Philosophy of Aesthetics That's Actually Fun to Read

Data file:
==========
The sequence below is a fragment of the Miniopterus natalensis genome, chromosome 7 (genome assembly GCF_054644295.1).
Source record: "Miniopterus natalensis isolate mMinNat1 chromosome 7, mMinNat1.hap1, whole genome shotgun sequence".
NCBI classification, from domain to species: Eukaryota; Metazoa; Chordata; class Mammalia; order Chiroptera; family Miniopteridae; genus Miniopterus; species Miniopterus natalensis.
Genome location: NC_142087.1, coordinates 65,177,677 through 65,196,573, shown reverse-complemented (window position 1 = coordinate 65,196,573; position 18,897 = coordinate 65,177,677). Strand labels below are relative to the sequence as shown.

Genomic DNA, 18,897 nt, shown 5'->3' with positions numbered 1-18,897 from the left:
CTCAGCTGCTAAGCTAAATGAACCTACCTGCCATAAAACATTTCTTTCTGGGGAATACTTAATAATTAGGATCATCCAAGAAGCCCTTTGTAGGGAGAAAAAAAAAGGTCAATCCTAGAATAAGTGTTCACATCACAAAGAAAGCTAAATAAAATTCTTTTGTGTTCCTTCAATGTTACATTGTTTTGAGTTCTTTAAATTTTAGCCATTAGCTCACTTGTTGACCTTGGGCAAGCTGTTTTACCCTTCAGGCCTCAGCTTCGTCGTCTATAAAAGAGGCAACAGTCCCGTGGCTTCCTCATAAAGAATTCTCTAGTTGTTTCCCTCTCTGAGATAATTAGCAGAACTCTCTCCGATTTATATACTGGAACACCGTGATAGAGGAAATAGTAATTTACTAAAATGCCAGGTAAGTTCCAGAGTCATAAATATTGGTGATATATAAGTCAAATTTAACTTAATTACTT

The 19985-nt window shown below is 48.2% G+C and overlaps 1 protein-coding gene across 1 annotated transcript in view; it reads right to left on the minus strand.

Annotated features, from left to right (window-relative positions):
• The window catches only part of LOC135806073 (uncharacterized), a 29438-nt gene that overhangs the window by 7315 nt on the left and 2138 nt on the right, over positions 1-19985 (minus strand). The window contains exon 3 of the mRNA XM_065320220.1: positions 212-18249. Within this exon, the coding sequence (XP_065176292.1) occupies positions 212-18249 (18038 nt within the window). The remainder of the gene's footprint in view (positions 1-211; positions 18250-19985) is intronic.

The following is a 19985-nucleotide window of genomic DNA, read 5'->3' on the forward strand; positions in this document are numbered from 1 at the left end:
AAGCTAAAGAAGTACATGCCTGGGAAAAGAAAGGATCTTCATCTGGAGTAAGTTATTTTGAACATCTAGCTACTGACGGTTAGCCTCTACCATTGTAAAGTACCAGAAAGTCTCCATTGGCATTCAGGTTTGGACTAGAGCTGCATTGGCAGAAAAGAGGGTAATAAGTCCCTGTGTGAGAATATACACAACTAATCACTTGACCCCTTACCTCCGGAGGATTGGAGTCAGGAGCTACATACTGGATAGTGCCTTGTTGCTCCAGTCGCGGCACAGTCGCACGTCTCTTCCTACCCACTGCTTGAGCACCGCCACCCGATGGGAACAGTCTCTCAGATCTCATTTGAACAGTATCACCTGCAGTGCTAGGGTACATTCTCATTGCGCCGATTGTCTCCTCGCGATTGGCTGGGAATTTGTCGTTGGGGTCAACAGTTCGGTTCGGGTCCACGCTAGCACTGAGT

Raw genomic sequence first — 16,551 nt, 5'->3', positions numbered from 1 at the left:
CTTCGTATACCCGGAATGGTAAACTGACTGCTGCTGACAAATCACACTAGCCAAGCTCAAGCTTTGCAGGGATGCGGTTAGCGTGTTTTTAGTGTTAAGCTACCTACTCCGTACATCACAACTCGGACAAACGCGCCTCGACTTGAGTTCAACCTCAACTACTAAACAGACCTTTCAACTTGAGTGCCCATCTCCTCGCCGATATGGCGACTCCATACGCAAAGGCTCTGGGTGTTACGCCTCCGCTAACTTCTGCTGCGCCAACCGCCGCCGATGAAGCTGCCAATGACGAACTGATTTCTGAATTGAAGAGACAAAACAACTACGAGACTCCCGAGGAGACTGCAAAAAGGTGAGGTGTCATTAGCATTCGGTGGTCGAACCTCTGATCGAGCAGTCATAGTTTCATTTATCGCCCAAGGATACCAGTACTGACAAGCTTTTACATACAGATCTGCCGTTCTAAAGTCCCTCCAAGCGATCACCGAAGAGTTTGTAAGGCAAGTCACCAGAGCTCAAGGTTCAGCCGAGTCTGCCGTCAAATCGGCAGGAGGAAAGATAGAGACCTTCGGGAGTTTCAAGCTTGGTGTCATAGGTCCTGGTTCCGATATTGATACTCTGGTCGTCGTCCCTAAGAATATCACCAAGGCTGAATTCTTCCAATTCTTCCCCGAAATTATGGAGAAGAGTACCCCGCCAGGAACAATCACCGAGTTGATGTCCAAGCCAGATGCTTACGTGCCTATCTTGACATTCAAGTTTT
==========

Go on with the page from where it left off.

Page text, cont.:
Arthur C. Danto’s The Transfiguration of the Commonplace: A Philosophy of Art (1981), a classic of American philosophy, widely read by contemporary artists, opens with a marvelous example. Søren Kierkegaard described a fictional red monochromatic painting, “The Israelites Crossing the Red Sea.” Imagine, Danto proposes, a sequence of visually identical artifacts with very different subjects: “Red Square,” a Moscow landscape; “Nirvana,” a Buddhist sacred work; “Red Table Cloth,” a still life; and a plain painted red square. These indiscernible images would, he argues, be very different artworks because, as the titles indicate, they have diverse subjects. Look, if you will, at how differently they are described. And so what follows, Danto concludes, is that a visual artwork is not identified by its appearance.